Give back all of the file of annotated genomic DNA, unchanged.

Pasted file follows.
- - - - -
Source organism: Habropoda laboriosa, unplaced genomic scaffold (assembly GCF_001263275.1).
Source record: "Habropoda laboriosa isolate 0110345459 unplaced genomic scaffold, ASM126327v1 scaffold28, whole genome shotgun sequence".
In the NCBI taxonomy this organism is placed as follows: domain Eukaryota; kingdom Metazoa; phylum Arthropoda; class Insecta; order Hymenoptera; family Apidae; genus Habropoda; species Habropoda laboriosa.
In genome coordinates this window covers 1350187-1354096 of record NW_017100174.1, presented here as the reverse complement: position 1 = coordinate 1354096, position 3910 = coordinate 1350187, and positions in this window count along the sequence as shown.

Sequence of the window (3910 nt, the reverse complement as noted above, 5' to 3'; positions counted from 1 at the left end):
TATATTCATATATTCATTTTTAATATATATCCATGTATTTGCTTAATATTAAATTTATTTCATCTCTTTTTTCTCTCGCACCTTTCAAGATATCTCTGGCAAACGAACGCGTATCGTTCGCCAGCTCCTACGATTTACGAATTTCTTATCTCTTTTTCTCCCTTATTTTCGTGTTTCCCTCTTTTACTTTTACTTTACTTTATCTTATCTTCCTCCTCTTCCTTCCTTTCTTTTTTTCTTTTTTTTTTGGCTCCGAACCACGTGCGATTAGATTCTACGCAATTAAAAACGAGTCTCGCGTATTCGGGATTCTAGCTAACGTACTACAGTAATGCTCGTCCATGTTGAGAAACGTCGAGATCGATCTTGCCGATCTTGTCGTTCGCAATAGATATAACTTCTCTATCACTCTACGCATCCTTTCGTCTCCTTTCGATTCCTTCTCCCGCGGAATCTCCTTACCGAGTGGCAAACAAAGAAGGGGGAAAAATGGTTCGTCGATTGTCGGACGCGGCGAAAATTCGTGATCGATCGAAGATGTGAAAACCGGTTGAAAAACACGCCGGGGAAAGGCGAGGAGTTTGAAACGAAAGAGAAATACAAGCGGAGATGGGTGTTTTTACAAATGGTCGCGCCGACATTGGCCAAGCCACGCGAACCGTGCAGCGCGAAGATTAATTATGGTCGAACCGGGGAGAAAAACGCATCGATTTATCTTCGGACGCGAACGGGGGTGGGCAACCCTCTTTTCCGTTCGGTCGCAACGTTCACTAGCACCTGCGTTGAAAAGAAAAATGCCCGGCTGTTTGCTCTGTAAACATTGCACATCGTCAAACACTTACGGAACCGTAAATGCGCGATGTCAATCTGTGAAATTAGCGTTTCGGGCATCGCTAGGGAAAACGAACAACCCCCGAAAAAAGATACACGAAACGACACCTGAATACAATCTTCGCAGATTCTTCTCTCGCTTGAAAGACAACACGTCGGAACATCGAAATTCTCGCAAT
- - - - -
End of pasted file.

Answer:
Source organism: Habropoda laboriosa, unplaced genomic scaffold (assembly GCF_001263275.1).
Source record: "Habropoda laboriosa isolate 0110345459 unplaced genomic scaffold, ASM126327v1 scaffold28, whole genome shotgun sequence".
In the NCBI taxonomy this organism is placed as follows: domain Eukaryota; kingdom Metazoa; phylum Arthropoda; class Insecta; order Hymenoptera; family Apidae; genus Habropoda; species Habropoda laboriosa.
In genome coordinates this window covers 1350187-1354096 of record NW_017100174.1, presented here as the reverse complement: position 1 = coordinate 1354096, position 3910 = coordinate 1350187, and positions in this window count along the sequence as shown.

Sequence of the window (3910 nt, the reverse complement as noted above, 5' to 3'; positions counted from 1 at the left end):
TATATTCATATATTCATTTTTAATATATATCCATGTATTTGCTTAATATTAAATTTATTTCATCTCTTTTTTCTCTCGCACCTTTCAAGATATCTCTGGCAAACGAACGCGTATCGTTCGCCAGCTCCTACGATTTACGAATTTCTTATCTCTTTTTCTCCCTTATTTTCGTGTTTCCCTCTTTTACTTTTACTTTACTTTATCTTATCTTCCTCCTCTTCCTTCCTTTCTTTTTTTCTTTTTTTTTTGGCTCCGAACCACGTGCGATTAGATTCTACGCAATTAAAAACGAGTCTCGCGTATTCGGGATTCTAGCTAACGTACTACAGTAATGCTCGTCCATGTTGAGAAACGTCGAGATCGATCTTGCCGATCTTGTCGTTCGCAATAGATATAACTTCTCTATCACTCTACGCATCCTTTCGTCTCCTTTCGATTCCTTCTCCCGCGGAATCTCCTTACCGAGTGGCAAACAAAGAAGGGGGAAAAATGGTTCGTCGATTGTCGGACGCGGCGAAAATTCGTGATCGATCGAAGATGTGAAAACCGGTTGAAAAACACGCCGGGGAAAGGCGAGGAGTTTGAAACGAAAGAGAAATACAAGCGGAGATGGGTGTTTTTACAAATGGTCGCGCCGACATTGGCCAAGCCACGCGAACCGTGCAGCGCGAAGATTAATTATGGTCGAACCGGGGAGAAAAACGCATCGATTTATCTTCGGACGCGAACGGGGGTGGGCAACCCTCTTTTCCGTTCGGTCGCAACGTTCACTAGCACCTGCGTTGAAAAGAAAAATGCCCGGCTGTTTGCTCTGTAAACATTGCACATCGTCAAACACTTACGGAACCGTAAATGCGCGATGTCAATCTGTGAAATTAGCGTTTCGGGCATCGCTAGGGAAAACGAACAACCCCCGAAAAAAGATACACGAAACGACACCTGAATACAATCTTCGCAGATTCTTCTCTCGCTTGAAAGACAACACGTCGGAACATCGAAATTCTCGCAAT